In the hall at Aberglasney — a fine, classical country house, built in 1720, 20 miles north-west of Swansea — high up by the cornice, an elaborate chunk of plasterwork is missing. To give the full catalogue entry, it is a rococo console, carved with twirling honeysuckles, a motif dear to the ancient Greeks. I know, to my deep and lasting shame, where to find it. In fact I can see it now, on a mahogany stand next to my desk.
Next month’s European elections are unlikely to be decided on European issues. But as Europe is the one foreign policy area where William Hague has said he has major differences with the government it is important to clarify what is at stake. As Conservatives commemorate the 30th anniversary of Mrs Thatcher’s election in 1979, they would do well to remember one reason it all ended in tears was Europe.
Rod Liddle says that the insane therapeutic methods used by Haringey Social Services typify the ideological determination of these ‘experts’ to accentuate the ‘positive’ and ignore social realityThe Baby P case is still howling around us all, another gale of reproof hammering at the shutters of our liberal indulgence and at our fathomless respect for experts and institutions. We might all have harboured the suspicion that social workers were, in the main, absolutely useless, driven by an outdated and discredited discipline and ideology (that’s sociology and multiculturalism), and not especially bright.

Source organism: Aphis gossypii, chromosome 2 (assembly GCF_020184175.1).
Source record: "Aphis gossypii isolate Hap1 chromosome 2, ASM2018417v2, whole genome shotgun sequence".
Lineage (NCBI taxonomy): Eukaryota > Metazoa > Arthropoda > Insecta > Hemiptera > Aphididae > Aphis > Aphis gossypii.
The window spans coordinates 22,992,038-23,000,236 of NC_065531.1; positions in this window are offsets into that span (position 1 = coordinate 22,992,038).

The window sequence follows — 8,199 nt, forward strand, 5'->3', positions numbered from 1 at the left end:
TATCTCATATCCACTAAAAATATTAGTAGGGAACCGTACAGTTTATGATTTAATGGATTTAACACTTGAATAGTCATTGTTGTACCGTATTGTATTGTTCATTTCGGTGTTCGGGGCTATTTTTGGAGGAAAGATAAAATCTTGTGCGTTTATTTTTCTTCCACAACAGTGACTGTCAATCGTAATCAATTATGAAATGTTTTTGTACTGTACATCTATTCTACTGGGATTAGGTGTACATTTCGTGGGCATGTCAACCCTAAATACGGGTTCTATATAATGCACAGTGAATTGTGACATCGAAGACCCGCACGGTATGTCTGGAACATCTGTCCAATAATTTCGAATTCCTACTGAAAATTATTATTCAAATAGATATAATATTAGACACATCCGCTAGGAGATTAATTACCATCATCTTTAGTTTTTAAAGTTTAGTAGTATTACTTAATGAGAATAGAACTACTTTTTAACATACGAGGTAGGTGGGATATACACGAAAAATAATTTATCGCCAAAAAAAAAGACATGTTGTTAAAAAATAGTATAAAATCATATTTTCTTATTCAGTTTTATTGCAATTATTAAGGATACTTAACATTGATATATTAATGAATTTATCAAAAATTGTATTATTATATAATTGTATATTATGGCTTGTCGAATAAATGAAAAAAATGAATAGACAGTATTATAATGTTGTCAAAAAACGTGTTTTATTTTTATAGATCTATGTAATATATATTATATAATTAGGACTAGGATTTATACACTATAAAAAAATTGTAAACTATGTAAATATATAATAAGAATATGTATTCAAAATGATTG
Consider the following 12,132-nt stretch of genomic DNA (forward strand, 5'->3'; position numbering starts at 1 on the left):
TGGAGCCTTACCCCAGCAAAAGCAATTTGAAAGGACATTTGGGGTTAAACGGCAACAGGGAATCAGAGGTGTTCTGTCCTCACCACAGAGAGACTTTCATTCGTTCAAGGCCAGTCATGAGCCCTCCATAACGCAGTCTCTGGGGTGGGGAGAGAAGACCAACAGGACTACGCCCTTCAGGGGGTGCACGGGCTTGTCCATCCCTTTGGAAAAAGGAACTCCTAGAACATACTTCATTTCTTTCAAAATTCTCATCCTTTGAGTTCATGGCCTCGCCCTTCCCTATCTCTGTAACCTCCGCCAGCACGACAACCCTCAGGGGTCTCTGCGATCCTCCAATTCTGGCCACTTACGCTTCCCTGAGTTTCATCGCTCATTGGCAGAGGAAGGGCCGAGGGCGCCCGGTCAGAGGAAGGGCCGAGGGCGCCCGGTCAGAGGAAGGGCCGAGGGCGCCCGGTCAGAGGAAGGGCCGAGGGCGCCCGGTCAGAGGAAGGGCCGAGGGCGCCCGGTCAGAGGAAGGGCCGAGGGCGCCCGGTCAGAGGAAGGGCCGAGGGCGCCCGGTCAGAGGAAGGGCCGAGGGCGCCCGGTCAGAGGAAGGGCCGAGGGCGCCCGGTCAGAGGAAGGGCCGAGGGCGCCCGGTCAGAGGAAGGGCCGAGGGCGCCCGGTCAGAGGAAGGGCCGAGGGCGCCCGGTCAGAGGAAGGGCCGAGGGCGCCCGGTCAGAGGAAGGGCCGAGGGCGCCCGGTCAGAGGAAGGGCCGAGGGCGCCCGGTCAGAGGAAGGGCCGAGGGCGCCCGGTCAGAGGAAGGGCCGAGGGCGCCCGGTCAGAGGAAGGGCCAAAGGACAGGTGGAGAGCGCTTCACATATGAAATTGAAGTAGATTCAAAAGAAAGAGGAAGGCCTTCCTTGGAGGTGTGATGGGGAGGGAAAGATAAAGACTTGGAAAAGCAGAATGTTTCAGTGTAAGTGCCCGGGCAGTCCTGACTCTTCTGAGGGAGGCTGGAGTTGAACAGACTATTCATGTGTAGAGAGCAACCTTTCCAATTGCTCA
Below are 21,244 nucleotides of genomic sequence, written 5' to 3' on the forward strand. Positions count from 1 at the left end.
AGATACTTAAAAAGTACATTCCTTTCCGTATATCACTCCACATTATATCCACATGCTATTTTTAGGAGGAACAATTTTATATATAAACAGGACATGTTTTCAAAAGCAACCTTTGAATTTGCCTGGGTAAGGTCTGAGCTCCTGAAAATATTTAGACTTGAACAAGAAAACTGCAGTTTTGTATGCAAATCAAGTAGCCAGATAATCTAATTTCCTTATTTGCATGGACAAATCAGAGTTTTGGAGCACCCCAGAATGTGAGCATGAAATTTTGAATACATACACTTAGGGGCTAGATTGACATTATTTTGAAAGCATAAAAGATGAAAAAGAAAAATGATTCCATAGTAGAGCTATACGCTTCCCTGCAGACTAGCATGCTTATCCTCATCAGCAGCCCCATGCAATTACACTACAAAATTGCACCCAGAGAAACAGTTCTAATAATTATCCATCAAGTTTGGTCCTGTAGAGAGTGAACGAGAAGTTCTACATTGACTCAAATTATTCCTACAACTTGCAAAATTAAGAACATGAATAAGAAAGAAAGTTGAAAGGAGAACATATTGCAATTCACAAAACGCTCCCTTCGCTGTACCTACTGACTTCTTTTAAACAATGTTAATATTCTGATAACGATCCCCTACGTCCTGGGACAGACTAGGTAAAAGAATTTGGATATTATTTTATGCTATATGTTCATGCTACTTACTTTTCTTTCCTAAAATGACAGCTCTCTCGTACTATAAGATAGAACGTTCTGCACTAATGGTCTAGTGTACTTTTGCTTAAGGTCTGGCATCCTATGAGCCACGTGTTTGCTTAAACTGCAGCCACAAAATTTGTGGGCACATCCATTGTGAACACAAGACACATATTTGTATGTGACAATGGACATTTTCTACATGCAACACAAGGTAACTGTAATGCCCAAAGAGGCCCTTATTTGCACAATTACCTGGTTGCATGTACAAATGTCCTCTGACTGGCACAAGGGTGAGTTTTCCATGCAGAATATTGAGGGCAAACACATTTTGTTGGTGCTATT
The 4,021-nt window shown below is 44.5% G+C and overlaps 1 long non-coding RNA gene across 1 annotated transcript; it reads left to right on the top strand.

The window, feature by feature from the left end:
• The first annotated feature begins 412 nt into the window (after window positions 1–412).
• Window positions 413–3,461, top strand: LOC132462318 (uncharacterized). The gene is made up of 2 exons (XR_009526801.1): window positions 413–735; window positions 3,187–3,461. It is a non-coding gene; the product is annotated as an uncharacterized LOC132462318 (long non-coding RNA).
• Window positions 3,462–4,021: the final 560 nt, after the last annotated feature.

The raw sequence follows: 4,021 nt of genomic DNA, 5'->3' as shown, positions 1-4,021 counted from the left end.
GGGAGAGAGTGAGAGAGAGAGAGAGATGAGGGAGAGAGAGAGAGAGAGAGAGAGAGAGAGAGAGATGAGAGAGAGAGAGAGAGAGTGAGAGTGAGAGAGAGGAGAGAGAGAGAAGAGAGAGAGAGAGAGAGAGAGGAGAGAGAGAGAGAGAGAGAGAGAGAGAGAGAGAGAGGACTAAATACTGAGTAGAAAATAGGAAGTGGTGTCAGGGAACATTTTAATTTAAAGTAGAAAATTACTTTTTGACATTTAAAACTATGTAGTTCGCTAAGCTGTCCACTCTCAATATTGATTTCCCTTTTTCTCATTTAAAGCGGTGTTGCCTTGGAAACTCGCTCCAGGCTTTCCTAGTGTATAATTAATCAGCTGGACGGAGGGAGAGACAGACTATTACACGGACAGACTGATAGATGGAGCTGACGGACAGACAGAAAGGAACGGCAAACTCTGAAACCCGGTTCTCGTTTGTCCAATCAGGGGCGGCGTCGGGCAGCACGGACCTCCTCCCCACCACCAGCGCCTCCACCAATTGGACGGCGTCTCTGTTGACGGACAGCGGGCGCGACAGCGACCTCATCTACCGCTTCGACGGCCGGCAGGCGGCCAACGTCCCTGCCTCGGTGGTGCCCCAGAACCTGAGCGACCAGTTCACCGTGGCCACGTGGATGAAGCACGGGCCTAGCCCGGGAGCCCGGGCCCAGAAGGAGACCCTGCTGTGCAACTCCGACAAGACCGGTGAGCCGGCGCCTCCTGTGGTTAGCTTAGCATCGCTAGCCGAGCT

In a disastrous week for the PM, Matthew d’Ancona reveals the plot to mount a leadership challenge after the June elections. But Brown is absolutely determined to cling to power; and Labour has shabby psychological reasons for keeping him where he isHere is the plan: if the local and European elections on 4 June are terrible for Labour, a former Cabinet minister — probably Charles Clarke — will put himself forward as a candidate for the party leadership.